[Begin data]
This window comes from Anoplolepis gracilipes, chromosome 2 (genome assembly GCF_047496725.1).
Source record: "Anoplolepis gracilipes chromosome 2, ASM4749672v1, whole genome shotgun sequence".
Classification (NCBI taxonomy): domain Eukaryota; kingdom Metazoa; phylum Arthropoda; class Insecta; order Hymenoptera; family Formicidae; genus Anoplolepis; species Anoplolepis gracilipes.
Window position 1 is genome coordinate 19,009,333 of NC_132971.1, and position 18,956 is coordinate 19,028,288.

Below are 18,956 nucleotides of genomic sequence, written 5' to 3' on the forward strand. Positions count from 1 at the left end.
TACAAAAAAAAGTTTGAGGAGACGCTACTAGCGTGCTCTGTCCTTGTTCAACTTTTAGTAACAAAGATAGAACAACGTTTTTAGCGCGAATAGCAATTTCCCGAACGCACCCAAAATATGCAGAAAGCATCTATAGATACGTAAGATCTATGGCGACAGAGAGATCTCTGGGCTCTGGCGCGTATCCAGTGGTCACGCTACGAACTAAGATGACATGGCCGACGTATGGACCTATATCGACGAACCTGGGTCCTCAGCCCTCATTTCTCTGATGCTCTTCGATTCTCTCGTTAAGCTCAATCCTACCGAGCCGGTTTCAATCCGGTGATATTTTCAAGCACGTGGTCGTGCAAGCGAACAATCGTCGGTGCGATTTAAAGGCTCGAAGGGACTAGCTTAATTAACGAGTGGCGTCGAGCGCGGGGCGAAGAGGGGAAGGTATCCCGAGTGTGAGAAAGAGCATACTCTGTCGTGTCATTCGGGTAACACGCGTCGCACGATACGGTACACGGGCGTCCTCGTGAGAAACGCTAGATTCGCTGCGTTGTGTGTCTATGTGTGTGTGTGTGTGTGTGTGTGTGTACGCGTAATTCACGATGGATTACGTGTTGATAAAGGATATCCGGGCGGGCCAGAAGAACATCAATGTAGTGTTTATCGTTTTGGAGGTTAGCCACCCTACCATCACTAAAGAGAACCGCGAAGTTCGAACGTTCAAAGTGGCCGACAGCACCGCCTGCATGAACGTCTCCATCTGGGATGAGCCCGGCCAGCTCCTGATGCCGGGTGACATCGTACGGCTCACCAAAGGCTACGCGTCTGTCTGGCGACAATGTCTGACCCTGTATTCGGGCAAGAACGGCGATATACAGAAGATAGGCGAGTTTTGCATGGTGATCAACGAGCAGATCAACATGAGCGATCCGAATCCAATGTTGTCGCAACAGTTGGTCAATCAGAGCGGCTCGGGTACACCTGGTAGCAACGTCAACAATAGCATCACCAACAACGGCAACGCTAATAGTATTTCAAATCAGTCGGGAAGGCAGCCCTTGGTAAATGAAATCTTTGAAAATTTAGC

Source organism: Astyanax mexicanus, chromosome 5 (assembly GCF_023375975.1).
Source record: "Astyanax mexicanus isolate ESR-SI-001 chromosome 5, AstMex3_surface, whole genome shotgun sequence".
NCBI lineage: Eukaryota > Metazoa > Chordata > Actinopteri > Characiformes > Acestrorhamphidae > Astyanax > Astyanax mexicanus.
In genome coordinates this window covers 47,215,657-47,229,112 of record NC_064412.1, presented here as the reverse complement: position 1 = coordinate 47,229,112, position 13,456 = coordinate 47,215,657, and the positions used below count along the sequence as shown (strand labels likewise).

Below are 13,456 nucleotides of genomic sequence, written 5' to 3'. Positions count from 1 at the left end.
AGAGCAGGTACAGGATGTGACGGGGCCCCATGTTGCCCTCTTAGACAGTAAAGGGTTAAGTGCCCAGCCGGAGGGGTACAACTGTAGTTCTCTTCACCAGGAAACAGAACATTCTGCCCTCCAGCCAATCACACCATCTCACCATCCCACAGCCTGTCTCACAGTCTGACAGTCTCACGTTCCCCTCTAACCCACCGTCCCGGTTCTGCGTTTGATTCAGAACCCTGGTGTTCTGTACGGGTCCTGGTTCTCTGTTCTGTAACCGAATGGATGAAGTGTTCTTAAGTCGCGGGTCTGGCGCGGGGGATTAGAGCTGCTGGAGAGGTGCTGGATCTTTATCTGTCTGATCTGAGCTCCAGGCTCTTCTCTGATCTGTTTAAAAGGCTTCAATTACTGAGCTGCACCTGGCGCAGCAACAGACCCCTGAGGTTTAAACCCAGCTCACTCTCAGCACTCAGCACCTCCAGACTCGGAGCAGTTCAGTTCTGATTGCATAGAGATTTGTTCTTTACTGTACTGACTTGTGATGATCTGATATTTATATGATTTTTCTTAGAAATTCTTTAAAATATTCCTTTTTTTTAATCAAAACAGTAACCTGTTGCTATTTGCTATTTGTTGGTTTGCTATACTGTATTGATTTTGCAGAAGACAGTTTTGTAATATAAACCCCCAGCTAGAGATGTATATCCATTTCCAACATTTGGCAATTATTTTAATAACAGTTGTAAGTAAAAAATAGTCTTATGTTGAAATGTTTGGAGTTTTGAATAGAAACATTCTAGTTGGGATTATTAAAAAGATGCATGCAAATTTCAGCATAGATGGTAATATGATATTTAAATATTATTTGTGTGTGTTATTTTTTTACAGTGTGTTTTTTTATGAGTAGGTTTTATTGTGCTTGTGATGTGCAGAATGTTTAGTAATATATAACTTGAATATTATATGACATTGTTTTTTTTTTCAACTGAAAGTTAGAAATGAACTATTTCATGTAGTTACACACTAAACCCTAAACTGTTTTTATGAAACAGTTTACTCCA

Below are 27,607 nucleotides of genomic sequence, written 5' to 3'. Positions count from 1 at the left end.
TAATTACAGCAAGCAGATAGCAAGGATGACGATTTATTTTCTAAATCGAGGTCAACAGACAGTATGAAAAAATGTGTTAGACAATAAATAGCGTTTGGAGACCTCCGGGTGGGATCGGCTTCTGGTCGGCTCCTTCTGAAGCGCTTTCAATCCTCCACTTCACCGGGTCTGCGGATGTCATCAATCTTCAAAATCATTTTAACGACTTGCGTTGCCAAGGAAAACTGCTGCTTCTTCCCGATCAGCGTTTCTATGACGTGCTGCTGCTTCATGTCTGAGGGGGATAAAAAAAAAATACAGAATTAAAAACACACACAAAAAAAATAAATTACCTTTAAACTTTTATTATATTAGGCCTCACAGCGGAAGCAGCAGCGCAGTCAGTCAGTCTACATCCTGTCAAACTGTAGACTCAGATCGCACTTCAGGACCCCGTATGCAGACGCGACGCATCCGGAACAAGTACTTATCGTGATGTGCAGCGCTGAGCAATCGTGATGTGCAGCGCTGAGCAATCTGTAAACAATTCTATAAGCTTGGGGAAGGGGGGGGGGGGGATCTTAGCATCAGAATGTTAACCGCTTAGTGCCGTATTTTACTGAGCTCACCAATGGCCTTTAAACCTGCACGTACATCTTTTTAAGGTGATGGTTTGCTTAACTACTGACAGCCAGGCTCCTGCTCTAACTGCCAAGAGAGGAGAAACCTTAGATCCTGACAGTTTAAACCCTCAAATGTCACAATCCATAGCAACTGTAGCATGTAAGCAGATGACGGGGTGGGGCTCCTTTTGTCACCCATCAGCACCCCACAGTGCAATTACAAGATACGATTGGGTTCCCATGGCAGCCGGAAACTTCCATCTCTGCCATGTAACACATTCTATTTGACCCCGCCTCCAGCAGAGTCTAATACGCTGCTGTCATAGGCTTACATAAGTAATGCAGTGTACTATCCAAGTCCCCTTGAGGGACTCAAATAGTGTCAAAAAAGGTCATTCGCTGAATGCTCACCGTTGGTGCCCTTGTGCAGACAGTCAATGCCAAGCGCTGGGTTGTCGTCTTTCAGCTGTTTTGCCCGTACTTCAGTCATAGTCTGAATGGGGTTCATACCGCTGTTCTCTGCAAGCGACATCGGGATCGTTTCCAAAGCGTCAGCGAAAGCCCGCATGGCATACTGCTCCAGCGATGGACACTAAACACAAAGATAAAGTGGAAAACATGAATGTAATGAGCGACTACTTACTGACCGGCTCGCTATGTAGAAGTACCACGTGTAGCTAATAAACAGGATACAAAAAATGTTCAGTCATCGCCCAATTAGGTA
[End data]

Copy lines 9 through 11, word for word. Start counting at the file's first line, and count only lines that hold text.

NCBI lineage: Eukaryota > Metazoa > Chordata > Actinopteri > Characiformes > Acestrorhamphidae > Astyanax > Astyanax mexicanus.
In genome coordinates this window covers 47,215,657-47,229,112 of record NC_064412.1, presented here as the reverse complement: position 1 = coordinate 47,229,112, position 13,456 = coordinate 47,215,657, and the positions used below count along the sequence as shown (strand labels likewise).

Below are 13,456 nucleotides of genomic sequence, written 5' to 3'. Positions count from 1 at the left end.